Whitney Museum of American Art

The Whitney Museum of American Art was founded in 1930 by Gertrude Vanderbilt Whitney. In 2015, it moved to its current beautiful building in New York City meatpacking district. We were lucky enough to get tickets on the opening day. Since then, we try to stop by every time we are in town to see its permanent and special exhibits.

Permanent Exhibits

The Whitney has close to 30,000 works in its large permanent collection of 20th and 21st-century contemporary American art. Its collection focuses on living artists. While it rotates its permanent collection exhibition, we often see a compilation of works from virtually all major genres since the beginning of the 20th century. These included works from George Bellows, Georgia O’Keefe, Edward Hopper, Man Ray, Franz Kline, Willem de Kooning, Claus Oldenburg, Ray Lichtenstein, Louise Nevelson, Alexander Calder, Cindy Sherman, and a series of Jacob Lawrence’s poignant WWII remembrances.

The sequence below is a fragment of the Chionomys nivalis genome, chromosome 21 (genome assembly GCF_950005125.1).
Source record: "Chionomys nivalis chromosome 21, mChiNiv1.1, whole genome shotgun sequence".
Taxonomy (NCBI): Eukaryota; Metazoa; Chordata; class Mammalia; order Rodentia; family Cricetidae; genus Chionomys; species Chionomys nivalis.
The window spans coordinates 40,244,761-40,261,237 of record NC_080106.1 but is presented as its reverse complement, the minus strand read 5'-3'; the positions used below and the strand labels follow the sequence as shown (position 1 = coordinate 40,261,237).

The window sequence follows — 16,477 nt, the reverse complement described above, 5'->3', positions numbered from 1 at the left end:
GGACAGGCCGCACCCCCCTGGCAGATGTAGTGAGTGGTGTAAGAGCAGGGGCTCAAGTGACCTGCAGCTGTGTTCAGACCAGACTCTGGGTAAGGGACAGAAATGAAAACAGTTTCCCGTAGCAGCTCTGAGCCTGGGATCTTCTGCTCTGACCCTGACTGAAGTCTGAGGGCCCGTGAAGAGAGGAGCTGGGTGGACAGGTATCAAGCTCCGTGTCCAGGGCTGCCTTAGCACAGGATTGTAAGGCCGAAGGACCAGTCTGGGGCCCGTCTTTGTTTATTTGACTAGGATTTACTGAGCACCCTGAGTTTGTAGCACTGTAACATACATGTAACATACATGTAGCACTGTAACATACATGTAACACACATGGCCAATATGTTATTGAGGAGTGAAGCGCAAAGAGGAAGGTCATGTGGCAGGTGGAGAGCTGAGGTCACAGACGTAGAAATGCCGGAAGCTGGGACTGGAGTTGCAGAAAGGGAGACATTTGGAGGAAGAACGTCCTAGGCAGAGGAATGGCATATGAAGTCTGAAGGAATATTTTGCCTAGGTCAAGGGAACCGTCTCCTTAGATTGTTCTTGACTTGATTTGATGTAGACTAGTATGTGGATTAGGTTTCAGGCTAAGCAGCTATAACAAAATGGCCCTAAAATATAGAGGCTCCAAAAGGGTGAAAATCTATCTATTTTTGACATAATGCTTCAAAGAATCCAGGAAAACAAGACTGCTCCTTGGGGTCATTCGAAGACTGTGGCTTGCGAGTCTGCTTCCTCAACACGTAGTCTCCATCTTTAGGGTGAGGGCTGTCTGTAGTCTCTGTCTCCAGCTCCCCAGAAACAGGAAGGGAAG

O'KeeffeWhittney - Permanent Collection (2)Lawrence War SeriesWhittney - Permanent Collection

The top floor is has a large Alexander Calder exhibition with representative examples of all the types of fun mobiles, stabiles, and wall-mounted sculptures with which most of us are familiar, plus a few pieces that we would have never recognized as being from Calder.

Calder 02

2021 Whitney Visit

Jasper Johns Retrospective Special Exhibit

Our main reason for our 2021 visit was the Jasper Johns Retrospective special exhibit, which occupied the entire first floor. The Whitney contains one-half of a large-scale retrospective on the art of Jasper Johns. The other half is in the Philadelphia Museum of Art. The huge exhibition provides highlights of a 70-year career (and counting) and its many themes and transitions.

Johns arrived in New York from his native South Carolina in the late 1950s. He quickly became embedded in a society of free-thinking, gay artists including Robert Rauschenberg (with whom he became both artistically and romantically involved), and composer John Cage and dancer Merce Cunningham (both of whom he collaborated with artistically).